A memorial service may be held in a synagogue, the chapel at a funeral home, or another location shortly before the burial. A funeral service is usually held at the gravesite immediately before burial when there is not a memorial service immediately preceding it. Jewish funerals are often conducted by clergy members, but they can be conducted by a lay person. They are usually less than one hour in length, and may include the recitation of Psalms and/or other readings, a eulogy by clergy, family members and/or friends, and the recitation of the Mourner’s Kaddish.

Immediately following the service, the coffin is buried. Traditionally, the immediate family members will throw the first handfuls or shovelfuls of dirt on the coffin after it is lowered into the grave. In some communities, the family (and perhaps some of their friends) will stay until the grave is completely filled in, or they may fill it in themselves.

It is traditional to wash one’s hands upon leaving a cemetery.

Seudat Havraah – Meal of Consolation

The Jewish community recognizes that even those in mourning need to eat, but they may have difficulty thinking about mundane tasks such as grocery shopping and cooking. Therefore, tradition holds the community responsible for providing food for the mourners. After the burial, the mourners return home, where the community traditionally will have prepared for them a meal of consolation.


The word Shiva means “seven,” and refers to the first seven days of mourning, beginning with the day of burial. There are various traditions regarding what a mourner does during this time. Generally, the mourner will refrain from working during this week, and will remain at home. Traditionally, the community is responsible for bringing food to the mourner, and for visiting the house of mourning during this time. There may be a shiva service – a memorial service – at the mourner’s house each day of shiva, from one to three times a day. On the seventh day, in some communities, the mourner will get up and walk around the neighborhood as a sign that shiva has ended.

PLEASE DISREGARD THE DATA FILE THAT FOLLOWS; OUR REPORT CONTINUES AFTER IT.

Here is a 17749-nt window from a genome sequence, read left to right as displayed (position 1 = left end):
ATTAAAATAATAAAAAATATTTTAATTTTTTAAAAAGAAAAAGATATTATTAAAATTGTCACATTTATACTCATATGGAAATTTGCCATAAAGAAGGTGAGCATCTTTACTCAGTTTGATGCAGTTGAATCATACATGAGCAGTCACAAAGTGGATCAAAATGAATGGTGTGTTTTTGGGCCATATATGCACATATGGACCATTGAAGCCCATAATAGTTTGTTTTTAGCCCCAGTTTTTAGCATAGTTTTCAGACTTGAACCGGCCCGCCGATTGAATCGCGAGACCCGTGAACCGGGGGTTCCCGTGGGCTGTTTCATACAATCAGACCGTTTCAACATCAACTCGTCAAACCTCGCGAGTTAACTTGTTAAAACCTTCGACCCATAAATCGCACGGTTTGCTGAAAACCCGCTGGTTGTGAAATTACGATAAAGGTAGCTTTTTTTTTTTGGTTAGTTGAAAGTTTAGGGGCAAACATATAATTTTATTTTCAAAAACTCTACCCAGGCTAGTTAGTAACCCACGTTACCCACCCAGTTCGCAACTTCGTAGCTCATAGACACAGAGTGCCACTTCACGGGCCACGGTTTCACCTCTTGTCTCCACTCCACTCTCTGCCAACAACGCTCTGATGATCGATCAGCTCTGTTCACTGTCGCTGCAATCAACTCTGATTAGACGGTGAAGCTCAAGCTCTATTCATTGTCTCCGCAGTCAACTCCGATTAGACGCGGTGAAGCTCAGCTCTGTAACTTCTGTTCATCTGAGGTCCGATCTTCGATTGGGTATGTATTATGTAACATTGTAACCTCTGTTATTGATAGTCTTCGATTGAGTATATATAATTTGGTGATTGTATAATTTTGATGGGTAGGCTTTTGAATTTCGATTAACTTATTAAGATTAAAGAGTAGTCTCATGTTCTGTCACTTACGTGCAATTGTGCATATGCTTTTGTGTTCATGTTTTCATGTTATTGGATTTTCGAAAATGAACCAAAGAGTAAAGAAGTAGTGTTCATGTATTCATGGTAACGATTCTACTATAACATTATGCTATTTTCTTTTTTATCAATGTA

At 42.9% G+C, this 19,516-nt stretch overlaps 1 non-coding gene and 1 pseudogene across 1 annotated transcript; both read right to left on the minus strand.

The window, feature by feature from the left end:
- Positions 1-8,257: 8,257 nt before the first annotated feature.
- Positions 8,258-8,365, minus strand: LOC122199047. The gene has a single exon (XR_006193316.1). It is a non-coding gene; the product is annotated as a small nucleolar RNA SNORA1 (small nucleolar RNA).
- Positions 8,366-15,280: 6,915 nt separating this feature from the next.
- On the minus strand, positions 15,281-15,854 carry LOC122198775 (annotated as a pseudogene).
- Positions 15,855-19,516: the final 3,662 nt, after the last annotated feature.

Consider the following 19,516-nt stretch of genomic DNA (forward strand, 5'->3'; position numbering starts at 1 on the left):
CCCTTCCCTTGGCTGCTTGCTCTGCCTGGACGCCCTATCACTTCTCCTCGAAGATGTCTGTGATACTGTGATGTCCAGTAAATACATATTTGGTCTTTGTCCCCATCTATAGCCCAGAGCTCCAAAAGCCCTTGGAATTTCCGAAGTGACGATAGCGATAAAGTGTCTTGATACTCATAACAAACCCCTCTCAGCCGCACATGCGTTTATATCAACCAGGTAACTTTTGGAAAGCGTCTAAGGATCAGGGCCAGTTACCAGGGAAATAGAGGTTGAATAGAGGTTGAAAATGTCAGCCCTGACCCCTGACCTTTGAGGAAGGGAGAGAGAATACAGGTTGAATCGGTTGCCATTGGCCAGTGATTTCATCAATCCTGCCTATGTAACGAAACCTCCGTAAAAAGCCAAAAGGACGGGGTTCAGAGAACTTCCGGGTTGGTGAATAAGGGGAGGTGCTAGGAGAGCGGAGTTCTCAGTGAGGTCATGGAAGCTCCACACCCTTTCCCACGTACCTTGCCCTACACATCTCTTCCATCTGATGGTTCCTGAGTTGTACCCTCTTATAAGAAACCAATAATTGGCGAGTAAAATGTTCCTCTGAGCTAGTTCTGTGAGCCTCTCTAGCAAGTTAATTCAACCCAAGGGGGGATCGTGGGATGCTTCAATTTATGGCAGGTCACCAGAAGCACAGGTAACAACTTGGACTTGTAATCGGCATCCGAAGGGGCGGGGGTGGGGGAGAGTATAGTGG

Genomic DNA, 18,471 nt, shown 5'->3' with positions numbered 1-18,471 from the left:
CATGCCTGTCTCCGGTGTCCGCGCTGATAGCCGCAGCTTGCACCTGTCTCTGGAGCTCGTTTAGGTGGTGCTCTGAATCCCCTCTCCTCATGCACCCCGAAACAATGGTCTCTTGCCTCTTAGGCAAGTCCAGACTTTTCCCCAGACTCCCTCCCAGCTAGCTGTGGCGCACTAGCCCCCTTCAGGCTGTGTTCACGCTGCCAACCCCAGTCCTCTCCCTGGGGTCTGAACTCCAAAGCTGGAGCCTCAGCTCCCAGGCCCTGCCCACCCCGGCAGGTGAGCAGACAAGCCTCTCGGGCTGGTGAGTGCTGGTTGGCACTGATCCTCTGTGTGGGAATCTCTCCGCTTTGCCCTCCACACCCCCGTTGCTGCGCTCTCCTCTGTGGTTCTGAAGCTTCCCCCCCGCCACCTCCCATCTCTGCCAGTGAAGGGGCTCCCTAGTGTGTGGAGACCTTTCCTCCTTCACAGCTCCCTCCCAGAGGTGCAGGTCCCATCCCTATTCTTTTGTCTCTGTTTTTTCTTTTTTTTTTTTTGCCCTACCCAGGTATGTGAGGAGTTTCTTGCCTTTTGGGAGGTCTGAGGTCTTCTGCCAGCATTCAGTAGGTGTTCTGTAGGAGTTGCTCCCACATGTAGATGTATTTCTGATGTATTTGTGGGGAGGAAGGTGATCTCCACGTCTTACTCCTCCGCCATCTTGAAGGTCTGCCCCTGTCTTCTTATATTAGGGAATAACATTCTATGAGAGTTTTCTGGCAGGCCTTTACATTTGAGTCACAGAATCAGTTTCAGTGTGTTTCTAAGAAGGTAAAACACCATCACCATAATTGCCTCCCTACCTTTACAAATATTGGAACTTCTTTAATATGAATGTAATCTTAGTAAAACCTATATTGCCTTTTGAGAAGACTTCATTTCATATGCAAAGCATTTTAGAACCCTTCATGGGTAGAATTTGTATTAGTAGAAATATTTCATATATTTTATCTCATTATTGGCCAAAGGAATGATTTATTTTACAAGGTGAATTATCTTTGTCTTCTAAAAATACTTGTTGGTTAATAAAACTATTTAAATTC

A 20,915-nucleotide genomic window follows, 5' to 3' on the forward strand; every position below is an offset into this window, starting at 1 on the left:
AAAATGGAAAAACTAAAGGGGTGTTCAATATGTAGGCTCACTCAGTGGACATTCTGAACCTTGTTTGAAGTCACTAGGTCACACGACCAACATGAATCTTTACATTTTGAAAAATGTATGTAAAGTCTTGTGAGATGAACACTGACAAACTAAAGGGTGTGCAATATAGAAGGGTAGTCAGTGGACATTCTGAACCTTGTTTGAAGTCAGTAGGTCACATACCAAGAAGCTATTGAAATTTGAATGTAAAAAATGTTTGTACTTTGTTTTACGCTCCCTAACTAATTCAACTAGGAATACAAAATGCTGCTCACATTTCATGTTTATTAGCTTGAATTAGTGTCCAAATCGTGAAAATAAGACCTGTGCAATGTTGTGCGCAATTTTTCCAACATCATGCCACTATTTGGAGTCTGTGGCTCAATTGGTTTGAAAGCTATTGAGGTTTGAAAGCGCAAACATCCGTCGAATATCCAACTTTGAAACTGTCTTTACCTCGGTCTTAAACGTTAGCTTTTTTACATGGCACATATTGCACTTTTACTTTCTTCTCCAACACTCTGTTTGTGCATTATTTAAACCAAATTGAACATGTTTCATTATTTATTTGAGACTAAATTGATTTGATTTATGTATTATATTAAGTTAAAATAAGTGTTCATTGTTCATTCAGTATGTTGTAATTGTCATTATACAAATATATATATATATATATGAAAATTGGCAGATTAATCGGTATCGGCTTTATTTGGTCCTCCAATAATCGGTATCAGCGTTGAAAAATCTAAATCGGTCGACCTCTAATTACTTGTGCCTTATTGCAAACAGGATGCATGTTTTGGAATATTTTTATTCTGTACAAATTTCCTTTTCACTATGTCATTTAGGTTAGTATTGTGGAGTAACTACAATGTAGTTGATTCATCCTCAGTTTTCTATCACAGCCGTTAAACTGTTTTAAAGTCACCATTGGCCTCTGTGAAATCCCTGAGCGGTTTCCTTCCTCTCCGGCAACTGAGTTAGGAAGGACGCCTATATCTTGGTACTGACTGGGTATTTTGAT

Shloshim, which means “thirty,” is the 30 days after the time of burial. Many of the restrictions of shiva are lifted (for instance, the mourner may return to work), but in traditional communities some restrictions continue. For instance, some people may not cut their hair from the time their loved one has died until the first Yarzheit. Traditionally, the mourning period ends after 30 days for all people except for one’s parents. However, in many communities, this is not considered to be the end of mourning for other relatives or even close friends.

The Mourner’s Kaddish

The Mourner’s Kaddish is a prayer praising God which is said at the gravesite, and which is traditionally recited daily as part of a minyan (group of ten Jews) throughout the mourning period. In some communities, this may be just through Shloshim as noted above, or it may be for 11 or 12 months after the death. The Mourner’s Kaddish is then recited once a year on the anniversary of the person’s death, called the yarzheit, and may also be said during the annual days of remembrance on the Jewish calendar.

A Note About Mourning

I have tried here to give only a brief overview of Jewish death and burial practices. A whole book could be written about each of the sections above, covering the depth and breadth of Jewish practice, both past and present. In addition, it is important to remember that, as humans, different people experience mourning differently, and we each experience each person’s death differently from any other death we have encountered. Don’t be surprised if your mourning experience, or that of others, does not fit neatly into the definitions of shiva, shloshim, and so forth. As a mourner, remember your main job is simply to honor the person who has died, while taking care of yourself, as one of the living.